MM:

But while I was there, or while my sister was there—I think it was while I was there—they had that scare when there was a radio thing broadcast.

EE:

War of the Worlds.

MM:

That something terrible had happened in New Jersey.

EE:

Orson Welles' broadcast.

MM:

Yes. Yes. And I'm sure I was there, because we had some panicked students.

EE:

That was the thing. The girls were upset something was going to be happening.

MM:

If you find out that's not during my years—

EE:

I think it was '38. It was around Halloween in '38.

MM:

Okay.

EE:

Yes, it's interesting, you're a southern girl going to Rucker. Is this the farthest away you've been from home?

MM:

At that time.

EE:

At that time, okay. But this is the most Yankees you'd ever met at one time.

MM:

Oh, yes. But I went with my Yankee roommate to her home in Detroit while we were together.

EE:

That's nice. That's nice. I guess you were wearing the official uniform.

MM:

Same thing the nurses did. I looked to see where I put my pictures yesterday. Do you want to see them now?

EE:

We'll see them afterwards. That would be all right. So you got the same ones that somebody else—

MM:

We had the same uniform. Our insignia said “HD” where theirs said “RN,” and ours meant hospital dietician. That was the only difference.

EE:

When you got to Butner, which I guess was your first assignment because the rest of them [were] just waiting, tell me about the hospital there. How big was it? What was your job there?

MM:

I cannot remember the details of any of them. We worked with special diets. There was a mess officer and a mess sergeant who worked with the people in the kitchen. We may have worked, and I think probably did, with the ones that prepared the special diets or therapeutic diets.

EE:

So was the mess officer in charge of the kitchen operation?

MM:

The mess officer was in charge. I don't remember if it's just the hospital or the whole camp. But I had two that had been attorneys, and I thought it was so funny to have a mess officer that was an attorney, and they had dietitians under him.

EE:

That's a little backwards, isn't it? [laughs]

MM:

Yes. I guess the mess sergeant ran the kitchen, and he came to us a good bit. But I can't remember relationships.

EE:

So he wasn't afraid to show his ignorance and ask you for some questions?

MM:

Oh, no. They were very friendly with the dietitians.

EE:

So you didn't have some of the static problems.

MM:

We were probably the friendliest officers they had then.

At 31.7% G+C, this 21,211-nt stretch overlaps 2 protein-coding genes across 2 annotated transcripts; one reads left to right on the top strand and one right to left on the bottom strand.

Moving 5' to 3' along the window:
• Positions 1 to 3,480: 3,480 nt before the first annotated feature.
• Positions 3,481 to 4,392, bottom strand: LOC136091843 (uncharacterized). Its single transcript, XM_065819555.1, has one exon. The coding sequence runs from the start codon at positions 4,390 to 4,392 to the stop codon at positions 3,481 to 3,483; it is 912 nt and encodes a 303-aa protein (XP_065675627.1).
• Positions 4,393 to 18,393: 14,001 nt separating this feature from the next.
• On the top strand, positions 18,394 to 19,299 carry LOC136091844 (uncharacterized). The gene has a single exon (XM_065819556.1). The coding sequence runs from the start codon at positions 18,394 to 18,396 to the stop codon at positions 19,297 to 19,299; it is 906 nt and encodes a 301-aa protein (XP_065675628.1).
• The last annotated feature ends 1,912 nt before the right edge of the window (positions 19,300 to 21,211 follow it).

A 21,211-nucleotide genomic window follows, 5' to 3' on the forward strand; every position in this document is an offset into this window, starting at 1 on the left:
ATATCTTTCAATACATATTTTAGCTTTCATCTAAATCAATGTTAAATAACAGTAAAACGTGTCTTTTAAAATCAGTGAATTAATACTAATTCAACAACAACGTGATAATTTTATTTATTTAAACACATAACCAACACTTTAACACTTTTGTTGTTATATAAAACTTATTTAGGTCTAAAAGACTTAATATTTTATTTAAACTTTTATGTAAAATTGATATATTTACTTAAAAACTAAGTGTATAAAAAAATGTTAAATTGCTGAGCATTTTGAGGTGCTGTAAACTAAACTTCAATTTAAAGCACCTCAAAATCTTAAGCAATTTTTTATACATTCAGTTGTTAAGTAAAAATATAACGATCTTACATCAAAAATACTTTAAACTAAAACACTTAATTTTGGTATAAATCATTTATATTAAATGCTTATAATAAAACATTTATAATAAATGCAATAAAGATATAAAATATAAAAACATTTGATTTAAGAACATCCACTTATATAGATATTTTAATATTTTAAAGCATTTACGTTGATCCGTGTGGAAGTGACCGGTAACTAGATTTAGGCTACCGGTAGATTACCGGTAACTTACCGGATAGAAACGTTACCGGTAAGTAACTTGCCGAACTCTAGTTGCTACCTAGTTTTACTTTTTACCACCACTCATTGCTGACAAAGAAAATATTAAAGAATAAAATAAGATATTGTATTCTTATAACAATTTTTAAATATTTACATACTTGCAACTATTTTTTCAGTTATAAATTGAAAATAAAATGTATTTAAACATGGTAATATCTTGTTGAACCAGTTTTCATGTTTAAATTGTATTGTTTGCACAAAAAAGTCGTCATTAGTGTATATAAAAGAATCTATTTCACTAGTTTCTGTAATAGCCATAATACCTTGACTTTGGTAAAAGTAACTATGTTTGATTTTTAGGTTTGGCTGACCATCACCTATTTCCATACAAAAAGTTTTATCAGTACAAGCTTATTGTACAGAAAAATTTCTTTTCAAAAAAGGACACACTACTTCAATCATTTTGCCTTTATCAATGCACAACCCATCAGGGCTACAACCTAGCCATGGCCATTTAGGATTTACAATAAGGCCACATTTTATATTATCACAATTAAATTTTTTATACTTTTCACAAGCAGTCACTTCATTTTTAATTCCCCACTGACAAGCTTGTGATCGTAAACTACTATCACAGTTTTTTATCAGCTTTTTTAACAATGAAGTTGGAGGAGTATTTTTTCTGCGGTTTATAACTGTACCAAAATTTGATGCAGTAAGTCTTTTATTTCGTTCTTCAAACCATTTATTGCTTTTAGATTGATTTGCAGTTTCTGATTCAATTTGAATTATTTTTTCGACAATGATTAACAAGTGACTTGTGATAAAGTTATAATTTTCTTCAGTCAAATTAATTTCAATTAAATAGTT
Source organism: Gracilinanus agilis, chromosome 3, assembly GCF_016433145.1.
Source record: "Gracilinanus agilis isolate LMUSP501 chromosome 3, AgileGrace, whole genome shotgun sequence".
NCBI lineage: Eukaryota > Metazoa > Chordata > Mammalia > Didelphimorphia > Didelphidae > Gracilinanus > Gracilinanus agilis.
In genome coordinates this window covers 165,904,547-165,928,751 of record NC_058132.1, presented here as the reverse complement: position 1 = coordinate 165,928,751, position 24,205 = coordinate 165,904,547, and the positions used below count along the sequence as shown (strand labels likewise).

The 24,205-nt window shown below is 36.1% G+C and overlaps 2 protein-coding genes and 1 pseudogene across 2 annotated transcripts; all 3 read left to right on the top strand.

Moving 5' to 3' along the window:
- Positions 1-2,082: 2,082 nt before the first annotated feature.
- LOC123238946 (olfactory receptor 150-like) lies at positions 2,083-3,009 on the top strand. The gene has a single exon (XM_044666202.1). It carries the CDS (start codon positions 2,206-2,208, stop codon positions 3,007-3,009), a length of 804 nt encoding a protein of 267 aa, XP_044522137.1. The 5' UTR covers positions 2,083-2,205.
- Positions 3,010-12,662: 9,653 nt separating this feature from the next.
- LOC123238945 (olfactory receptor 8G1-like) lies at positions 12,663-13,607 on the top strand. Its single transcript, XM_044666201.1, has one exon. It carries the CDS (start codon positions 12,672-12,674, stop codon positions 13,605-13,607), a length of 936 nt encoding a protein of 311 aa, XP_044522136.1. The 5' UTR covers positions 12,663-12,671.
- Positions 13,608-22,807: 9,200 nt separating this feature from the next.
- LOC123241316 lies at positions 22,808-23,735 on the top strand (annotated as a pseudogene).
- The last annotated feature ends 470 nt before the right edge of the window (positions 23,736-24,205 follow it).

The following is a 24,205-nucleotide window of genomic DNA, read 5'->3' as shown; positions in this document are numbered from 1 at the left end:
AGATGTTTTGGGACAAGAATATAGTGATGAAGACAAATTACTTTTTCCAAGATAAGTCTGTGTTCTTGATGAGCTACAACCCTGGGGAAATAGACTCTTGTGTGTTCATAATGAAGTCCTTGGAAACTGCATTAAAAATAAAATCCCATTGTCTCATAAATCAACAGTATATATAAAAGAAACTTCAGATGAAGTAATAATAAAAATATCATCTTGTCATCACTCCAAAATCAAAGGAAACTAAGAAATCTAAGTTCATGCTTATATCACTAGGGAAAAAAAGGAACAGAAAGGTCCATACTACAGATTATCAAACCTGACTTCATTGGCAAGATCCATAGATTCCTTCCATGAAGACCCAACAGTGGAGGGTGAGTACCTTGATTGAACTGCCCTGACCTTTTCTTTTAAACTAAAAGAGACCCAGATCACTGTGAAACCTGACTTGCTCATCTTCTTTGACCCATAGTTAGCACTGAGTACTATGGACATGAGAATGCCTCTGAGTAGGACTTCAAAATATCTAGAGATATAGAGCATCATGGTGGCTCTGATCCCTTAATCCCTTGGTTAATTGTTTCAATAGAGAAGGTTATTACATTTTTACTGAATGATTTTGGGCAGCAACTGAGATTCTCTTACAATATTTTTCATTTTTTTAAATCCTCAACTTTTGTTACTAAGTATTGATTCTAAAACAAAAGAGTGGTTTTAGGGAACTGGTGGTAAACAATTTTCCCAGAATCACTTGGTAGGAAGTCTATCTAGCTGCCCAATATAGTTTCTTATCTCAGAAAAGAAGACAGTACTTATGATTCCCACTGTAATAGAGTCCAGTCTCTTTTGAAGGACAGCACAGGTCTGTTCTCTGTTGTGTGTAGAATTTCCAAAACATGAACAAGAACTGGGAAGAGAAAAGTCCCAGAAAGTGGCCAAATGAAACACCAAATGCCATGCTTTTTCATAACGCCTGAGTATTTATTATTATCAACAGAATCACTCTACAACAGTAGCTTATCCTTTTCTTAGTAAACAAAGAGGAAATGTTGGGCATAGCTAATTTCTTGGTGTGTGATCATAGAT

EE:

You might be right. [laughter] Well, I can't imagine, Butner isn't known for being the social location of the universe. What was social life like at Butner?

MM:

Well, it was a camp, you know, that's all there was and there was an army hospital there.

EE:

So what did you all have to do? Was there an Officers' Club?

MM:

Yes.

EE:

How many men versus how many women are based there?

MM:

I'm sure it was way outnumbered, but I don't know. I wouldn't hazard a guess. I doubt there might have been one in twenty or may have been more than that.

EE:

You were close enough for the homefolks to visit. Did they come visit you while you were down there?

MM:

No. But I went home and took people home with me.

EE:

Probably out-of-state Yankees, my guess would be. [laughs]

MM:

Yes. I remember one Alabaman that rode the mule bareback. They were from all over.

EE:

That's one of the neat things to talk to people about that time, because you do get to meet a lot of folks from all over, and all your stereotypes get kind of broken through, where folks are just folks no matter what.

Can you think of a funny story of something from that time? Any character comes to mind?

MM:

Not right off the top of my head. I may later. If I do, I'll tell you.

EE:

What about you? One of the questions that theoretically I'm supposed to ask is embarrassing questions. Is there an embarrassing moment for you?

MM:

At Moore General, I don't know why the dietitian would start the coffee for the mess hall, but I was supposed to start it that day and I knew how, but when I poured the coffee, it was clear. I forgot to put the coffee in. That was embarrassing.

EE:

Considering how many people must have been waiting on you.

MM:

The whole mess hall, I'm sure. But I don't know why I made the coffee. Doesn't look like that would have been my normal job.

EE:

You were at Butner for six months. Then you went to Moore General at Swannanoa [North Carolina], which did they still have the TB [tuberculosis] hospital at Black Mountain then?

MM:

Yes, I think it was there at Oteen at that time. It's at Oteen now.